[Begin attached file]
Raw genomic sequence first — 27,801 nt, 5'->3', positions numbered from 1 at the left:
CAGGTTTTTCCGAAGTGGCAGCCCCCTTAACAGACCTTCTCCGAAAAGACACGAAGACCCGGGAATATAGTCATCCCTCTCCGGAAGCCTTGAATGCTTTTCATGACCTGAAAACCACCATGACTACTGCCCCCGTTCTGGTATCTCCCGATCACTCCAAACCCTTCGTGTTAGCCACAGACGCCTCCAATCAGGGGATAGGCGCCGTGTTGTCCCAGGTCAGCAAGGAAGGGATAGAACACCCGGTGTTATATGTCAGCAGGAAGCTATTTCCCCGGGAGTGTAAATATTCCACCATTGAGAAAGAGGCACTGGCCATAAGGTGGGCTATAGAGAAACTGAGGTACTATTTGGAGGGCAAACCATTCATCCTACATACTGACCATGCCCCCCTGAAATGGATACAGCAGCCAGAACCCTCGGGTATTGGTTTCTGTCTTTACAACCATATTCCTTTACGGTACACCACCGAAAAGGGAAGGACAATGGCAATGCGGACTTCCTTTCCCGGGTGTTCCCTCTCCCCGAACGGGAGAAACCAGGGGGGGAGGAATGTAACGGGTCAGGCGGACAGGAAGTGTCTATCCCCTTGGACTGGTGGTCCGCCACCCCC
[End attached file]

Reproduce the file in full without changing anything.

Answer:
Raw genomic sequence first — 27,801 nt, 5'->3', positions numbered from 1 at the left:
CAGGTTTTTCCGAAGTGGCAGCCCCCTTAACAGACCTTCTCCGAAAAGACACGAAGACCCGGGAATATAGTCATCCCTCTCCGGAAGCCTTGAATGCTTTTCATGACCTGAAAACCACCATGACTACTGCCCCCGTTCTGGTATCTCCCGATCACTCCAAACCCTTCGTGTTAGCCACAGACGCCTCCAATCAGGGGATAGGCGCCGTGTTGTCCCAGGTCAGCAAGGAAGGGATAGAACACCCGGTGTTATATGTCAGCAGGAAGCTATTTCCCCGGGAGTGTAAATATTCCACCATTGAGAAAGAGGCACTGGCCATAAGGTGGGCTATAGAGAAACTGAGGTACTATTTGGAGGGCAAACCATTCATCCTACATACTGACCATGCCCCCCTGAAATGGATACAGCAGCCAGAACCCTCGGGTATTGGTTTCTGTCTTTACAACCATATTCCTTTACGGTACACCACCGAAAAGGGAAGGACAATGGCAATGCGGACTTCCTTTCCCGGGTGTTCCCTCTCCCCGAACGGGAGAAACCAGGGGGGGAGGAATGTAACGGGTCAGGCGGACAGGAAGTGTCTATCCCCTTGGACTGGTGGTCCGCCACCCCC